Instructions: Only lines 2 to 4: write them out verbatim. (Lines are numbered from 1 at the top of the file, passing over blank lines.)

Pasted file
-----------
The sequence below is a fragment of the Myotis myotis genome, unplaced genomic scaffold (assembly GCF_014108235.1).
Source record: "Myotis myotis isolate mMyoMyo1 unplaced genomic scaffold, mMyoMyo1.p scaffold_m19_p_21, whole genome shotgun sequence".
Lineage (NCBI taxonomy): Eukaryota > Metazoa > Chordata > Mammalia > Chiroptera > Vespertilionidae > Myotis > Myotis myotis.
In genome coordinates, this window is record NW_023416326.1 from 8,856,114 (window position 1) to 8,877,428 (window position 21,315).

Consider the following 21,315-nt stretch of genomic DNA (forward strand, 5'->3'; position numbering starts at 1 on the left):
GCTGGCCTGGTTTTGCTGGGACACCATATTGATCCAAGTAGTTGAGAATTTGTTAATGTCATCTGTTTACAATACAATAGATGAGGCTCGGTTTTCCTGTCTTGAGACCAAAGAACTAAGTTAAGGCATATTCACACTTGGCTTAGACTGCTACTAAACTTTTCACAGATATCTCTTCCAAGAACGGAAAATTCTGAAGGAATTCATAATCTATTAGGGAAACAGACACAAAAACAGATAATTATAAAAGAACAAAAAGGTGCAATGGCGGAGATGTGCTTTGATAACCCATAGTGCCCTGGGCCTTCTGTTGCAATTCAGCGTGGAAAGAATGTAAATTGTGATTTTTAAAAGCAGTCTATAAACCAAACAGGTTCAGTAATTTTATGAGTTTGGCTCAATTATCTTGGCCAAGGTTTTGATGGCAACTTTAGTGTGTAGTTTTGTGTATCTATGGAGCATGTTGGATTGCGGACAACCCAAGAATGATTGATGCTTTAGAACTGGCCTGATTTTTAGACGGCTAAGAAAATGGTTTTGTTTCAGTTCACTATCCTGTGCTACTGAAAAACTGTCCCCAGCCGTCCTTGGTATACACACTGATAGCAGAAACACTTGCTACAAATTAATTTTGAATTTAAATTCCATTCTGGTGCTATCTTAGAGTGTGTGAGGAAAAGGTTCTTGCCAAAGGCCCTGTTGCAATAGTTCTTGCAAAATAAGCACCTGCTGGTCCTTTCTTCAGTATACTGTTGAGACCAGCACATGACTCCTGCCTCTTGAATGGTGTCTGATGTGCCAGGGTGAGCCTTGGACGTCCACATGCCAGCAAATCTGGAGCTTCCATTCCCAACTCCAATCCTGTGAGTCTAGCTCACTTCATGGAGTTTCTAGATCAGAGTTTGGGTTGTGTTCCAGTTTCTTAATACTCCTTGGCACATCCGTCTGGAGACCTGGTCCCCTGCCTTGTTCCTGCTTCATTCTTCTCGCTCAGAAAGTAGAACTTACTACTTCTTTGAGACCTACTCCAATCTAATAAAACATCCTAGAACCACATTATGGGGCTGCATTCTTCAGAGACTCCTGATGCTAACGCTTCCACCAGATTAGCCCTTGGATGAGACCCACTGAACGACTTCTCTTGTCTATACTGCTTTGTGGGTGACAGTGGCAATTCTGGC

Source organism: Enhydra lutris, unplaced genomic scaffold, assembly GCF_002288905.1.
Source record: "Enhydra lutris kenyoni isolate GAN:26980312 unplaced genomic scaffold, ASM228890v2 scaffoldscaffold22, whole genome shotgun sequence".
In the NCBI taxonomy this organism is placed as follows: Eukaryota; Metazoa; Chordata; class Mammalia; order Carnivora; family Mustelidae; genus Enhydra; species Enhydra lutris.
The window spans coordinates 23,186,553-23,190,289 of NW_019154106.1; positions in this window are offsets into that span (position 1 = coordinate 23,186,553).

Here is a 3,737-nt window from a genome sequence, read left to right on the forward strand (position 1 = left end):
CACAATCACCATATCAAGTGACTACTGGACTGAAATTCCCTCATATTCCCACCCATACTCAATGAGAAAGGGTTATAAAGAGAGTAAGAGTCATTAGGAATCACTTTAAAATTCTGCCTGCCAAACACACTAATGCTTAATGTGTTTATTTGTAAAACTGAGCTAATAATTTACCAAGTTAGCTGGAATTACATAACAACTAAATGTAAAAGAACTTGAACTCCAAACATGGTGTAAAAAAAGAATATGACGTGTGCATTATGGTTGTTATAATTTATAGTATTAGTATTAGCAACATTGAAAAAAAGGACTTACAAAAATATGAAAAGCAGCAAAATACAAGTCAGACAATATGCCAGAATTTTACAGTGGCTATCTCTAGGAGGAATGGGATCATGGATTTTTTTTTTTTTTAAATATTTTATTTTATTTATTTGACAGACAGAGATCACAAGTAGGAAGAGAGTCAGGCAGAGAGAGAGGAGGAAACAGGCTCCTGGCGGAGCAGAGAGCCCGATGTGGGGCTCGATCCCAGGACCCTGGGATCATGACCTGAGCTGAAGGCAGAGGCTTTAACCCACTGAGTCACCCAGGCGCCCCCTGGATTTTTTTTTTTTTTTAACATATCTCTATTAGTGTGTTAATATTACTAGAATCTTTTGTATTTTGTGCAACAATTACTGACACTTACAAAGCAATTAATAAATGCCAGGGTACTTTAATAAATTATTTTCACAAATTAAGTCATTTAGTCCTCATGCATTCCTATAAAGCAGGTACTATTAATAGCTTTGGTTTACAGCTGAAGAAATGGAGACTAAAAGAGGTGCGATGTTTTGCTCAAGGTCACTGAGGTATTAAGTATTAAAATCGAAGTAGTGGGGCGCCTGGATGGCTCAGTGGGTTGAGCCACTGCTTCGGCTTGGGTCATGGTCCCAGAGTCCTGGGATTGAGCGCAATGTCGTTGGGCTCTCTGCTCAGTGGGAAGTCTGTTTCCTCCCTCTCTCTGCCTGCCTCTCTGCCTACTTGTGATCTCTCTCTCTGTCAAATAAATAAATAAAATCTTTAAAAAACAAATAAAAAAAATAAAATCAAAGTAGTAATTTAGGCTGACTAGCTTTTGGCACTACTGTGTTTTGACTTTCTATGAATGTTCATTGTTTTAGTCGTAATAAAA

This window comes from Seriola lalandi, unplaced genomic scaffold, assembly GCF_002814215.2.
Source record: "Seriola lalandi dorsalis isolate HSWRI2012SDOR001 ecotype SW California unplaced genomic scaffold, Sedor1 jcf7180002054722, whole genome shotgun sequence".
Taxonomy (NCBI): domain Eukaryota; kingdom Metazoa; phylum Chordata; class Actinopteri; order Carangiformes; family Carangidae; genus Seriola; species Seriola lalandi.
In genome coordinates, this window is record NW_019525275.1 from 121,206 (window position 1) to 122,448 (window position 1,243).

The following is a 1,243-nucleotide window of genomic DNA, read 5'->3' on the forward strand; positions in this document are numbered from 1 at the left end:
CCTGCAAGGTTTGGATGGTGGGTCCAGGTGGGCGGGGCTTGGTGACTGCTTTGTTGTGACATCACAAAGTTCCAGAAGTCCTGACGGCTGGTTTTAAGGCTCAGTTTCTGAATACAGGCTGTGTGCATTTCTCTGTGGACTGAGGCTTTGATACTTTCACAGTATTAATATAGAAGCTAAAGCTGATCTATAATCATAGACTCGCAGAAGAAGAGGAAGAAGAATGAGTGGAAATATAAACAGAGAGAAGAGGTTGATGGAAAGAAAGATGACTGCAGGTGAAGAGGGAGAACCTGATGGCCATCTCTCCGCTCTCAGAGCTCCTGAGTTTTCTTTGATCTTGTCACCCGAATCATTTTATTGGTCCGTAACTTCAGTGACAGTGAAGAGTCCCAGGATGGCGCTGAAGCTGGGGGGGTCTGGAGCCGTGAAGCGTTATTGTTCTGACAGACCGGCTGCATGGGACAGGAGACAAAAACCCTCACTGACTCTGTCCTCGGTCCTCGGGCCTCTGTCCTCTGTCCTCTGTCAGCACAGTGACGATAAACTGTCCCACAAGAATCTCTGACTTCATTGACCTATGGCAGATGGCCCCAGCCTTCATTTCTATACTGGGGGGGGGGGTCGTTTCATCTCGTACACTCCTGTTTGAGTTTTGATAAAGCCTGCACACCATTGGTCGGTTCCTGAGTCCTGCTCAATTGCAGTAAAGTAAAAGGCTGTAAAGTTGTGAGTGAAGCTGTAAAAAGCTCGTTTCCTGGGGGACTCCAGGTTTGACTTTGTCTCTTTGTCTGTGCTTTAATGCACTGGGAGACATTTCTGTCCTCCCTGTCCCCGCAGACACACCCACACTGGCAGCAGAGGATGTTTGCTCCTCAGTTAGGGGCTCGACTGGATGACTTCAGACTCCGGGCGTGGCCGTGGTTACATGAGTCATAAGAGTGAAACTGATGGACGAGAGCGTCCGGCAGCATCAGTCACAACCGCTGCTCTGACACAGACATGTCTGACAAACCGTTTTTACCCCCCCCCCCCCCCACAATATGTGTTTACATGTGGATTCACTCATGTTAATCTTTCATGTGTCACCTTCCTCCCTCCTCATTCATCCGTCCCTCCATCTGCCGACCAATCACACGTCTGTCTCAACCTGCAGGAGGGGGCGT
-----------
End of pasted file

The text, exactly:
Source record: "Myotis myotis isolate mMyoMyo1 unplaced genomic scaffold, mMyoMyo1.p scaffold_m19_p_21, whole genome shotgun sequence".
Lineage (NCBI taxonomy): Eukaryota > Metazoa > Chordata > Mammalia > Chiroptera > Vespertilionidae > Myotis > Myotis myotis.
In genome coordinates, this window is record NW_023416326.1 from 8,856,114 (window position 1) to 8,877,428 (window position 21,315).